The Evolution of Players’ Jersey Numbers

Back when I played (about a 100 years ago) a team’s starting eleven were assigned numbers 1-11 and you knew the player’s position by the number on his back. We were assigned a number on a game by game basis and players would turn up to the dressing room and look to see which number was hanging on their peg. Each team literally only had 12 players, so avoiding that #12 jersey was the first priority. 

Back in those days if you had the 12 jersey you were the only sub and you would only play as a replacement for an injured teammate or as a tactical decision late in the game.  May I say, sitting in the cold, rainy British weather with soaking wet boots and hearing the “gaffer” say the looming “get in there son, and make a difference” was never welcoming.

Make a difference? Heck thinking about kicking the ball with your frozen feet was terrifying in itself. Anyway I digress.

Back in those days the slow, lumbering but tough guy would be the center half and would always wear number 5. The tricky little left footer who would never pass the ball was always number 7, and the target player up top who would only head the ball was always number 9. While other countries had adopted “squad numbers” for years, I think the change happened in Britain along with the introduction of the Premier League in 1992.

What were once regarded as being unorthodox numbers in the game became common place. Jorge Campos, the Mexican national goalkeeper who later played in the MLS, wore number 9 while Gigi Buffon, the most “capped” Italian player, wore number 88 and one of the greatest players of all time, Ronaldinho, wore number 80 for AC Milan.  Numbers had no significance to a player’s position on the field.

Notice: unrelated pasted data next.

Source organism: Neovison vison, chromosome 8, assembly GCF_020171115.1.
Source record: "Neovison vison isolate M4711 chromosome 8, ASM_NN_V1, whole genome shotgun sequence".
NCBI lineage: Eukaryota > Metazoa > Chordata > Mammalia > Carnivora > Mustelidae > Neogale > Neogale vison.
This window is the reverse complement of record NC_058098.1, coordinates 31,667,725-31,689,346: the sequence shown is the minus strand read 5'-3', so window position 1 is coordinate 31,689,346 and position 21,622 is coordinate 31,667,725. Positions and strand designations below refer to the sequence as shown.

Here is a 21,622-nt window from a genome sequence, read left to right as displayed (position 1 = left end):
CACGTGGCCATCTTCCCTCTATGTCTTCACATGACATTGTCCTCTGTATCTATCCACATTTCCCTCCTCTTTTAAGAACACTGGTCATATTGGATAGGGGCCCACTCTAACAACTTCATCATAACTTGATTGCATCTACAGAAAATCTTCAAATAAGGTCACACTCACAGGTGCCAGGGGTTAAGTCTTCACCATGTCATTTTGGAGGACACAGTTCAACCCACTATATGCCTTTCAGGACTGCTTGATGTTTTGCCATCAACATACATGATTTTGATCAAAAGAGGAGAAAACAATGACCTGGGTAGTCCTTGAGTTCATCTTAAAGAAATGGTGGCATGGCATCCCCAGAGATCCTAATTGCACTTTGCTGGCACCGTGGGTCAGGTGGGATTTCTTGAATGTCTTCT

Just like everything else, you wait long enough and everything comes back.

Today coaches again refer to positions on the field to numbers. Although a player may not actually wear the number, his playing position will actually be referred to by a number similar to “the good old days”.

Confusing?  Not really. Just use this “cheat sheet”. When players are told to play a certain number they would play in these positions.

1. Goalkeeper
2. Right outside back (defender)
3. Left outside back (defender)
4. Right Central back (defender)
5. Left Central back (defender)
6. Defensive central Midfielder
7. Right outside Midfielder/Forward
8. Central Midfielder (plays in-between the #10 and #6)
9. Central attacking player
10. Attacking Central Midfielder (the “playmaker”)
11. Left outside Midfielder/Forward



Do you like this system with numbers to corresponding positions? Weigh in, in the comments below.


Huw Williams

Huw is an owner/operator of GSI Sports. He has worked in sports management and soccer coaching in KC since the mid 80s. He also holds the dual roles of General Manager for FC Kansas City and Director of Operations for the KC Comets.

3 thoughts to “The Evolution of Players’ Jersey Numbers”

  1. I am confused. My son’s school in Leeds uses the number system for their jerseys. However, he plays right halfback (right center back) and wears the number 3. They seem to start with the right fullback as 2 and go to the left with successive numbers.

    1. Hi Jeff,

      What we outlined is the internationally recognized system. However, every team or coach can use their own version, which seems to be the case with your coach. For example, Argentina at one time numbered the players alphabetically. Hope this clears it up!

  2. I see that England’s national team has returned to the old convention when they get a chance and generally players who know the game ask for particular shirt numbers according to aspirations.

    Why not try it out with FC Kansas City women and see what happens!

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